The Girls On My Team Are My Sisters

Minnesota West sophomores playing Volleyball this fall (from left) Haley Unkl, Kiana Leighty, Shelby Pourier, Emma Noaber and Stephanie Pizano. (Tim Middagh/The Globe)

By Dan Ninham

Interethnic and interracial friendships offer opportunities for athletes to learn how others see their world. This helps people get along and accomplish team goals.

The Minnesota West Community and Technical College Lady Jay’s Volleyball Team, in the town of Worthington, Minnesota, 65 miles east of Sioux Falls, South Dakota, includes four Native American women playing from tribes in South Dakota and North Dakota and two Puerto Rican women, among their 17-player team roster.

This story is not about the wins and losses of a junior college volleyball team. It is a story about how a team maximizes athletic performance another way. By being a team.

“We expect our girls to build friendships by working as a team,” said Assistant Coach CJ Nelson. “We set team goals that require all teammates to compete and accomplish. One team and one family… we believe our team provides friends to lean on whether it be with homework, making meals together, or life issues just like they would be with families at home.”

Teylor Albers is an enrolled member of the Turtle Mountain Band of Chippewa Indians and Standing Rock Hunkpapha. She is from Bismarck, North Dakota and her father is Travis Albers of Takini, South Dakota and her mother is Allison Hertel of Bismarck.

“I always thought of being the same as everyone else, just because I am from a reservation doesn’t give me any less opportunity than any other racial groups,” said Teylor.
Tyra Medicine Horn is Yankton Sioux and is from Lake Andes, South Dakota. She is the daughter of Sheri Mengenhauser.

“All people can get along and be amazing friends just by interacting. My goal is to show the world you can be friends with anyone,” said Tyra.

Shelby Pourier is Oglala Lakota Sioux from the Pine Ridge Indian Reservation in South Dakota. She is the daughter of Charles and Jolene Pourier of Pine Ridge, South Dakota.
“Having non-native friends wanting to learn about my culture and wanting to hear my story makes my heart feel good because I was always taught to use my voice,” said Shelby.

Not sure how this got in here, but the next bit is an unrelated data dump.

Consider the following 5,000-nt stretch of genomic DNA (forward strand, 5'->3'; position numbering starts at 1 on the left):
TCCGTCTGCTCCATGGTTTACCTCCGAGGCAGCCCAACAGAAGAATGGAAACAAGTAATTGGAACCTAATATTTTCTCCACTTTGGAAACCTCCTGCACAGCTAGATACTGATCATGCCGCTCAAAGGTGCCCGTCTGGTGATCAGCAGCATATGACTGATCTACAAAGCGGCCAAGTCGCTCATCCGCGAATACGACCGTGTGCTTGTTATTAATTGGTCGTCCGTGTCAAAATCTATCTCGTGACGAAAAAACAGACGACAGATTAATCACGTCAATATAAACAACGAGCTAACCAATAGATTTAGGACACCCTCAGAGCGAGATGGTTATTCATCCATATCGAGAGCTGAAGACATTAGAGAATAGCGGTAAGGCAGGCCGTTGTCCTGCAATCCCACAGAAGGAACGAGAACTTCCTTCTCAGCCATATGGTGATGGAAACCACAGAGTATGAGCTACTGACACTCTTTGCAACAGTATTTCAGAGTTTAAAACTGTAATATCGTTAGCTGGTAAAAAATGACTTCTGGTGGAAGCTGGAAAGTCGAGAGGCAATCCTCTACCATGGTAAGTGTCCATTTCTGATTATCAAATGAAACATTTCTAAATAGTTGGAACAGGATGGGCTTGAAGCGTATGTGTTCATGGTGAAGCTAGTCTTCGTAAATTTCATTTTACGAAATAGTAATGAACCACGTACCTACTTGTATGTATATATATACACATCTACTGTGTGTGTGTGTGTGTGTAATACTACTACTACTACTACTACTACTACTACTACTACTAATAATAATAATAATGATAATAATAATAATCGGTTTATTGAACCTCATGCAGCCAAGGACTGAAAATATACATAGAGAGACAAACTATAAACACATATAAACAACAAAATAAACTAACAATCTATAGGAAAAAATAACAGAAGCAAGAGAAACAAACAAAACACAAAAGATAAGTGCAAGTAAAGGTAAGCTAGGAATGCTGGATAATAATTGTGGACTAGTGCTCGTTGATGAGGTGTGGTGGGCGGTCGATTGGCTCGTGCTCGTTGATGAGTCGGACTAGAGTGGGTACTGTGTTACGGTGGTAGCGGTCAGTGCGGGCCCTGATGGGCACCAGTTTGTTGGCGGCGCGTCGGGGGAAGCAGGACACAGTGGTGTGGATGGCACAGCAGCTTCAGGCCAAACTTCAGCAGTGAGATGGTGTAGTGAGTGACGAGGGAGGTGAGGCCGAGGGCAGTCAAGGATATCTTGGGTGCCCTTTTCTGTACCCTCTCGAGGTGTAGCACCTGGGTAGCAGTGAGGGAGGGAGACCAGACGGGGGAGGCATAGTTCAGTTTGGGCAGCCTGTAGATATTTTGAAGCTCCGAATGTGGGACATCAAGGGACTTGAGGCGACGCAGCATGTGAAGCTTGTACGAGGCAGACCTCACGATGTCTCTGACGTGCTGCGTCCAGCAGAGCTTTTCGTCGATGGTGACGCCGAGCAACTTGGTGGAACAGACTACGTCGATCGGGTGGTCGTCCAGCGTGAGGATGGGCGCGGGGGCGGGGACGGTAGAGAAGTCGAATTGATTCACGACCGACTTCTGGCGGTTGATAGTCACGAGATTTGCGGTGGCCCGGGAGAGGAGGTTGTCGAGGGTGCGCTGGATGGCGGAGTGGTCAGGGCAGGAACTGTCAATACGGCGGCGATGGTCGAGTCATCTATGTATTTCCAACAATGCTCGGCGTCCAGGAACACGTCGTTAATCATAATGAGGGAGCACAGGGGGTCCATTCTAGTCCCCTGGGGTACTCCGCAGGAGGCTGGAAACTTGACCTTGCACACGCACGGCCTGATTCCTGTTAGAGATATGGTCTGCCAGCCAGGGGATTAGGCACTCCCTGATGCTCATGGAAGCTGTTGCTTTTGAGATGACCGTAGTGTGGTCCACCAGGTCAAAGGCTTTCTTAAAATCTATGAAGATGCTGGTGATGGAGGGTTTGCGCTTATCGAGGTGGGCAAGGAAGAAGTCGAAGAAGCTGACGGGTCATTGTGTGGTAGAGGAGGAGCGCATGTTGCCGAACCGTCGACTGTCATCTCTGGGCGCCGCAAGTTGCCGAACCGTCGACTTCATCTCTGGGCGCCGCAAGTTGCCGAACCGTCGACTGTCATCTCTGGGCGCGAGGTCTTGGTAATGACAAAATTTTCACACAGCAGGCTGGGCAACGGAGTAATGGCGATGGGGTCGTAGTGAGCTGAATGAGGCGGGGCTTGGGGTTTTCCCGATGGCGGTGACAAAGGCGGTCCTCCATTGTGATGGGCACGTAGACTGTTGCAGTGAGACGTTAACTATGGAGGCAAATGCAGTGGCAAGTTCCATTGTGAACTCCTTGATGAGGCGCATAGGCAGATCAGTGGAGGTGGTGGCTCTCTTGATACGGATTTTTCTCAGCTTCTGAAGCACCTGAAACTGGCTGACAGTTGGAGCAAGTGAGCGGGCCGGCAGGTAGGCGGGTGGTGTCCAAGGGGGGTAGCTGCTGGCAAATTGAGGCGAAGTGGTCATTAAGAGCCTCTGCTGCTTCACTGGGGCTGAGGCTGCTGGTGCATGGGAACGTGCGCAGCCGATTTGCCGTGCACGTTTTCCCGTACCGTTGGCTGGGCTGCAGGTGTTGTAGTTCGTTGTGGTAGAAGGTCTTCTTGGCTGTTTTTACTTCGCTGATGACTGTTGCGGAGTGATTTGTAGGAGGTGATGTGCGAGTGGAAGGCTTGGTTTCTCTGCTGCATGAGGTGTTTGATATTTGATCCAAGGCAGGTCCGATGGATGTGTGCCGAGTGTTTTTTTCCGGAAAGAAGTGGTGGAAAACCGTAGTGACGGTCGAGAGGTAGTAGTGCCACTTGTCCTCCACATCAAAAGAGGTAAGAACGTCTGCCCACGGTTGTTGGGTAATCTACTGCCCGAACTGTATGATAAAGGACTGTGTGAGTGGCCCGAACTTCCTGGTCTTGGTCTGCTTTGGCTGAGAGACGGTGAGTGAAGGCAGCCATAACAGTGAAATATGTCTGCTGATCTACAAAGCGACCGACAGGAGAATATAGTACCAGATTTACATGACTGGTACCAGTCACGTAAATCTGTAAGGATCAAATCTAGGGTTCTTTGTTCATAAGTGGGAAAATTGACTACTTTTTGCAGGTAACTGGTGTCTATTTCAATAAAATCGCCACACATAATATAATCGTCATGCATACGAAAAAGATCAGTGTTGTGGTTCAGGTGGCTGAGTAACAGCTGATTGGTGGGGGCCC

Deija DeMarrias is Lakota from the Standing Rock Sioux Tribe. Her parents are Shawn DeMarrias of Pierre, South Dakota and Deidra McBride of White River, South Dakota.
“Befriending people from different backgrounds, racially and ethnically helps break down those barriers of bias,” said Deija.

Providing strengths to the team and encouraging hard work always prevails toward success. “It was during my junior and senior at Red Cloud Indian School where I realized I had the potential to play at the collegiate level. From there, my desire to compete and get better fueled my competitiveness,” said Teylor.

“Under-classmates back home message me asking how to further their education and what they have to do to make it to that next level. I never realized how many eyes I had on me. I was focused on bettering myself and yet I had people watching the whole time and I didn’t even notice,” added Teylor.

“I personally believe that the native in me gives me that fire and that athleticism to play sports,” said Tyra. “It gives me the determination to fight with everything I’ve got in me all the way down to the last point.”

Setting goals in the classroom leads student athletes to reach their potential now and later in their life journeys. “I have to have good grades to play on the court, therefore good grades always can lead to something better in life,” said Tyra.

“I will be the first granddaughter in my family to graduate from college. My mother taught me to always remember who I am and where I come from. To remember the community that built me to be strong. I am proud of who I am and where I come from as a Lakota Woman,” said Shelby.

“Playing college volleyball has convinced me to want to go back home, and become a teacher in the classroom and on the volleyball court,” said Deija.

“Everyday I come to practice with a positive mind because I’m not doing this for myself. I’m doing this for my people. We lose together and we win together. I treat everyone on my team like family. The girls on my team are my sisters. We may have our bad days or good days but no matter what we stand together,” said Shelby.

The team schedule can be found at: